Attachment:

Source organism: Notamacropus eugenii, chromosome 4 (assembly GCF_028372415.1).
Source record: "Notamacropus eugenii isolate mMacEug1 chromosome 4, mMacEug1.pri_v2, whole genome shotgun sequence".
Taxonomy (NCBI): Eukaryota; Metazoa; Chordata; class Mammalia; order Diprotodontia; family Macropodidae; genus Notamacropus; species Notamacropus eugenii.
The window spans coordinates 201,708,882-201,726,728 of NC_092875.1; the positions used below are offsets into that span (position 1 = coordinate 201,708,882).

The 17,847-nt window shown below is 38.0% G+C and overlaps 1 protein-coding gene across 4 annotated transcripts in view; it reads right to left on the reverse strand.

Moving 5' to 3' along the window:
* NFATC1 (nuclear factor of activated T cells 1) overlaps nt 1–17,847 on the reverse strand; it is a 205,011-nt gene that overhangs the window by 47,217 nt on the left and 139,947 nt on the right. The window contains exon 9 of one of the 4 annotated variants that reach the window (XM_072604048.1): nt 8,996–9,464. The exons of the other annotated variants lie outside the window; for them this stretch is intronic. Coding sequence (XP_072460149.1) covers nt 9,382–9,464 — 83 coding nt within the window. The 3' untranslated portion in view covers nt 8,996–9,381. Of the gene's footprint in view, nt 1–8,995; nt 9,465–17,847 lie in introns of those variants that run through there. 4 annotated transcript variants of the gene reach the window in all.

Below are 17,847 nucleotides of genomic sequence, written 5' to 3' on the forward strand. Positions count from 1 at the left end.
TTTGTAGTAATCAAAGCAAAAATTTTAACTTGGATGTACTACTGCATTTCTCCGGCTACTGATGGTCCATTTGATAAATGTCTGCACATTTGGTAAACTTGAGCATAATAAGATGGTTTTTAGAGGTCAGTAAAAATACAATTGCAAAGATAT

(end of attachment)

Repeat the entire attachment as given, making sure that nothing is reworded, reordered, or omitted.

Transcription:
Source organism: Notamacropus eugenii, chromosome 4 (assembly GCF_028372415.1).
Source record: "Notamacropus eugenii isolate mMacEug1 chromosome 4, mMacEug1.pri_v2, whole genome shotgun sequence".
Taxonomy (NCBI): Eukaryota; Metazoa; Chordata; class Mammalia; order Diprotodontia; family Macropodidae; genus Notamacropus; species Notamacropus eugenii.
The window spans coordinates 201,708,882-201,726,728 of NC_092875.1; the positions used below are offsets into that span (position 1 = coordinate 201,708,882).

The 17,847-nt window shown below is 38.0% G+C and overlaps 1 protein-coding gene across 4 annotated transcripts in view; it reads right to left on the reverse strand.

Moving 5' to 3' along the window:
* NFATC1 (nuclear factor of activated T cells 1) overlaps nt 1–17,847 on the reverse strand; it is a 205,011-nt gene that overhangs the window by 47,217 nt on the left and 139,947 nt on the right. The window contains exon 9 of one of the 4 annotated variants that reach the window (XM_072604048.1): nt 8,996–9,464. The exons of the other annotated variants lie outside the window; for them this stretch is intronic. Coding sequence (XP_072460149.1) covers nt 9,382–9,464 — 83 coding nt within the window. The 3' untranslated portion in view covers nt 8,996–9,381. Of the gene's footprint in view, nt 1–8,995; nt 9,465–17,847 lie in introns of those variants that run through there. 4 annotated transcript variants of the gene reach the window in all.

Below are 17,847 nucleotides of genomic sequence, written 5' to 3' on the forward strand. Positions count from 1 at the left end.
TTTGTAGTAATCAAAGCAAAAATTTTAACTTGGATGTACTACTGCATTTCTCCGGCTACTGATGGTCCATTTGATAAATGTCTGCACATTTGGTAAACTTGAGCATAATAAGATGGTTTTTAGAGGTCAGTAAAAATACAATTGCAAAGATAT